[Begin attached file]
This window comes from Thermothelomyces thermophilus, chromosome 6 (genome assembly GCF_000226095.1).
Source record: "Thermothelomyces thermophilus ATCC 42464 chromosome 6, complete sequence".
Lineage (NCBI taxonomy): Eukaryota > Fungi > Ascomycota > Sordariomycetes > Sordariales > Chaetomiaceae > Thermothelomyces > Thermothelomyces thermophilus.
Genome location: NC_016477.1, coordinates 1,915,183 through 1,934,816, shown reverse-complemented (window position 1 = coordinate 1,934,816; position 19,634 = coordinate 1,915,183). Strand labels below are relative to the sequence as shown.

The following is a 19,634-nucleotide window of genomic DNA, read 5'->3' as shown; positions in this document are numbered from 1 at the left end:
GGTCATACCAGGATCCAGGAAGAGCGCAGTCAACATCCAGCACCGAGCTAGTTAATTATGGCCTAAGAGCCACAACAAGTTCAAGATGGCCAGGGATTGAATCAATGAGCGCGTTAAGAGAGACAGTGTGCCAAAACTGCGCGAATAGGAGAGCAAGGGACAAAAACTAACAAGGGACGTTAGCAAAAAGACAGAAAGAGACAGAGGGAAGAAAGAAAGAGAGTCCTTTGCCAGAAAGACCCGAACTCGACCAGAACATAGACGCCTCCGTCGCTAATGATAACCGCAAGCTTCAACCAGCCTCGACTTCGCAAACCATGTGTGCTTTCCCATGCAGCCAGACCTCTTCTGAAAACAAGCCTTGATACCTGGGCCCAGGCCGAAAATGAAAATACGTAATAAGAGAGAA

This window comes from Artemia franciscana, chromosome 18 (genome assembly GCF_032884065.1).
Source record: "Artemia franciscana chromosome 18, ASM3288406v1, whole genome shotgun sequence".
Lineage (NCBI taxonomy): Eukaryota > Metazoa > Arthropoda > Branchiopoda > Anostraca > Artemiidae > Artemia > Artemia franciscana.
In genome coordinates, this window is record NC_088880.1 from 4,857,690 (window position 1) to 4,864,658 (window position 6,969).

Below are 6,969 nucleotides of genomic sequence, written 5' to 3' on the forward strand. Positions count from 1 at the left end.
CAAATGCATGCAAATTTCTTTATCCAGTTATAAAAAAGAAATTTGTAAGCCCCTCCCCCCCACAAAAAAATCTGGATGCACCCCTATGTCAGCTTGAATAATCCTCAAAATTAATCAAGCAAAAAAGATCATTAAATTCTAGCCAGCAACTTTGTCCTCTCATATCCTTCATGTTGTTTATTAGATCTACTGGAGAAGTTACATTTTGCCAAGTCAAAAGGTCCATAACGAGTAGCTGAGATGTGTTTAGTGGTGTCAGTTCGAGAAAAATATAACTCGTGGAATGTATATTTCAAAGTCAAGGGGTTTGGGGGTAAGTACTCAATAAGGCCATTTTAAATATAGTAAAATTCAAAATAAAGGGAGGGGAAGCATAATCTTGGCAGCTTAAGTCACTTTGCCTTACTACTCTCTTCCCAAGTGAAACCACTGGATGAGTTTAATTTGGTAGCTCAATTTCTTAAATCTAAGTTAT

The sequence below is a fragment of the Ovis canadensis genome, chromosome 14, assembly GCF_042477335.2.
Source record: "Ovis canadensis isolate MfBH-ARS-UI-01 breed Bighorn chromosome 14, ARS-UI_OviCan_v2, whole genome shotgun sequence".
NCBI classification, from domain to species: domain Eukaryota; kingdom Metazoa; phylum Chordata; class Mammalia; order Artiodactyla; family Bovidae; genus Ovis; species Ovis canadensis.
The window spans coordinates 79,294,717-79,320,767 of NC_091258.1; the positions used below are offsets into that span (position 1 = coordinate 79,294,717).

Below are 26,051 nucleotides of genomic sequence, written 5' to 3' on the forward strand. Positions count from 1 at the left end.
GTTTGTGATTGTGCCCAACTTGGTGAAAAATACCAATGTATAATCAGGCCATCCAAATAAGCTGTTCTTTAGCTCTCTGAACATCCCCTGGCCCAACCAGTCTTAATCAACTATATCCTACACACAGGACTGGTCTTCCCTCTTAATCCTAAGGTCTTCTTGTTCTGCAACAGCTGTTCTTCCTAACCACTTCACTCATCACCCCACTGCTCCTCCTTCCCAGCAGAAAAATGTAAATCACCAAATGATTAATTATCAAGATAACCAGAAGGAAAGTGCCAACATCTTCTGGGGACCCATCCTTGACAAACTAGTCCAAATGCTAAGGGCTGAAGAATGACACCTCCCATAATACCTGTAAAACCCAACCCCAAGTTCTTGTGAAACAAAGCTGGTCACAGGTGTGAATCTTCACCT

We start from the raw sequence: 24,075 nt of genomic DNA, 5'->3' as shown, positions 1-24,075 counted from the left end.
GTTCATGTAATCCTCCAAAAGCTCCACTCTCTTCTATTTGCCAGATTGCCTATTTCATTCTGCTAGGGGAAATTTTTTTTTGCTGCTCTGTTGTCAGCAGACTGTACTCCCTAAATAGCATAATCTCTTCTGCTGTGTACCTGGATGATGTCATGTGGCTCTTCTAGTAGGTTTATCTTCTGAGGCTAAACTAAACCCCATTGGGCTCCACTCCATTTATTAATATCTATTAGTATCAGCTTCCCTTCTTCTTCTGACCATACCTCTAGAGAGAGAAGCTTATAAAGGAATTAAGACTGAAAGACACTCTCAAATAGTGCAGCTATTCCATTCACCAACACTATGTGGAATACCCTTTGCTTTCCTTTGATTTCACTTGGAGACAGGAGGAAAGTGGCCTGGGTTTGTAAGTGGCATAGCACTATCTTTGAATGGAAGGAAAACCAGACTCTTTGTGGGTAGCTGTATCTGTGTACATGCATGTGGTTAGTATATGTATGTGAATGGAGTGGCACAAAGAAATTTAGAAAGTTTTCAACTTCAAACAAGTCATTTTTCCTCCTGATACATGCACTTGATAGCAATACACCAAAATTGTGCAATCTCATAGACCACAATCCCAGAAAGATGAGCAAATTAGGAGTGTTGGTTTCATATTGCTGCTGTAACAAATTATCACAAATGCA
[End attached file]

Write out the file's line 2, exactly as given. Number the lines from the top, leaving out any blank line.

Source record: "Thermothelomyces thermophilus ATCC 42464 chromosome 6, complete sequence".